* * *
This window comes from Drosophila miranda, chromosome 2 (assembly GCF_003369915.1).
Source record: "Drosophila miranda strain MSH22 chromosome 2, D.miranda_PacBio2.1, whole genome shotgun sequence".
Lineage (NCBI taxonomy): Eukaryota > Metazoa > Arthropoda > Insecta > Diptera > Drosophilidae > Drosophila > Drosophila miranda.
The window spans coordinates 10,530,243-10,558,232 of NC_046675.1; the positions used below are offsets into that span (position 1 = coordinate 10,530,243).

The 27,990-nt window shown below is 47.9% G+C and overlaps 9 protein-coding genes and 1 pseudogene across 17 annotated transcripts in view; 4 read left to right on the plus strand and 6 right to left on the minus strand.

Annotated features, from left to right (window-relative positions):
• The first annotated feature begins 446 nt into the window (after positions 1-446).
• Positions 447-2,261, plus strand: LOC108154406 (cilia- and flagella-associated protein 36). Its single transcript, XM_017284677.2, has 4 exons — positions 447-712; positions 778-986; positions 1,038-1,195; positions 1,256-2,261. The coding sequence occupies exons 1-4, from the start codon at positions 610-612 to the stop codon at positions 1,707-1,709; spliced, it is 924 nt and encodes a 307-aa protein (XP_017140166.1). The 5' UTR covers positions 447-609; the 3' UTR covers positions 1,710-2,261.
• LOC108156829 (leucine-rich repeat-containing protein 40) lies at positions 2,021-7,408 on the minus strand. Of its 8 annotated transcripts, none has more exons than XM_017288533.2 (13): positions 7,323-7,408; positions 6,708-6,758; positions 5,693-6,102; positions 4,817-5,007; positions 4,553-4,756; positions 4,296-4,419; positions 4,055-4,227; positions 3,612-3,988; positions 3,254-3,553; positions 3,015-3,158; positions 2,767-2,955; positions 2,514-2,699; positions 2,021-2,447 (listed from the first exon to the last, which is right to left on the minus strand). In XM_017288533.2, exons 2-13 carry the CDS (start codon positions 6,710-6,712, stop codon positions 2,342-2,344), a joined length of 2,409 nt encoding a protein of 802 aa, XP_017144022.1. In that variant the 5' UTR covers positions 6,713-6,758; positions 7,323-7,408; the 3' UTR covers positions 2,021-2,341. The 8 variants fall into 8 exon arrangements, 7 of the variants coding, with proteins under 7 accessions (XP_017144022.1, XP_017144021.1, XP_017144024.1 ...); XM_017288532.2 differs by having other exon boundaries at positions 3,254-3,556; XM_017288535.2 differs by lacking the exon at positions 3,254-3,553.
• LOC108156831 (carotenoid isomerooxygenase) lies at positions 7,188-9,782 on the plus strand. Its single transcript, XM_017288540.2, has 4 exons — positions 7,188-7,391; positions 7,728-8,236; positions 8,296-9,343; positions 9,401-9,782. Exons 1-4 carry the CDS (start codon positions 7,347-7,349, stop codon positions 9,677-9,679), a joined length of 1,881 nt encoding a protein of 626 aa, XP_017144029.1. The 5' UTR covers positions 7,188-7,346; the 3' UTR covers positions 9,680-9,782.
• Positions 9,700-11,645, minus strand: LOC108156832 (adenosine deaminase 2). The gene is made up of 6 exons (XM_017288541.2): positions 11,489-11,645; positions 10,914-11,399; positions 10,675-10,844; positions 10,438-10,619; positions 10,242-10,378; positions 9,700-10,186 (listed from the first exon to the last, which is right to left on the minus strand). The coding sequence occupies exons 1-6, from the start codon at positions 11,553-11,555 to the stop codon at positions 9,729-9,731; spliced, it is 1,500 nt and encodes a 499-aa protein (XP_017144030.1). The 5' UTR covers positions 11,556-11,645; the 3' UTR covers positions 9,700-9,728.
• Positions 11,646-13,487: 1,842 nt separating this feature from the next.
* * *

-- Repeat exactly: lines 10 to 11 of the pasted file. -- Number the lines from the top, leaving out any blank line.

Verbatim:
• LOC108156831 (carotenoid isomerooxygenase) lies at positions 7,188-9,782 on the plus strand. Its single transcript, XM_017288540.2, has 4 exons — positions 7,188-7,391; positions 7,728-8,236; positions 8,296-9,343; positions 9,401-9,782. Exons 1-4 carry the CDS (start codon positions 7,347-7,349, stop codon positions 9,677-9,679), a joined length of 1,881 nt encoding a protein of 626 aa, XP_017144029.1. The 5' UTR covers positions 7,188-7,346; the 3' UTR covers positions 9,680-9,782.
• Positions 9,700-11,645, minus strand: LOC108156832 (adenosine deaminase 2). The gene is made up of 6 exons (XM_017288541.2): positions 11,489-11,645; positions 10,914-11,399; positions 10,675-10,844; positions 10,438-10,619; positions 10,242-10,378; positions 9,700-10,186 (listed from the first exon to the last, which is right to left on the minus strand). The coding sequence occupies exons 1-6, from the start codon at positions 11,553-11,555 to the stop codon at positions 9,729-9,731; spliced, it is 1,500 nt and encodes a 499-aa protein (XP_017144030.1). The 5' UTR covers positions 11,556-11,645; the 3' UTR covers positions 9,700-9,728.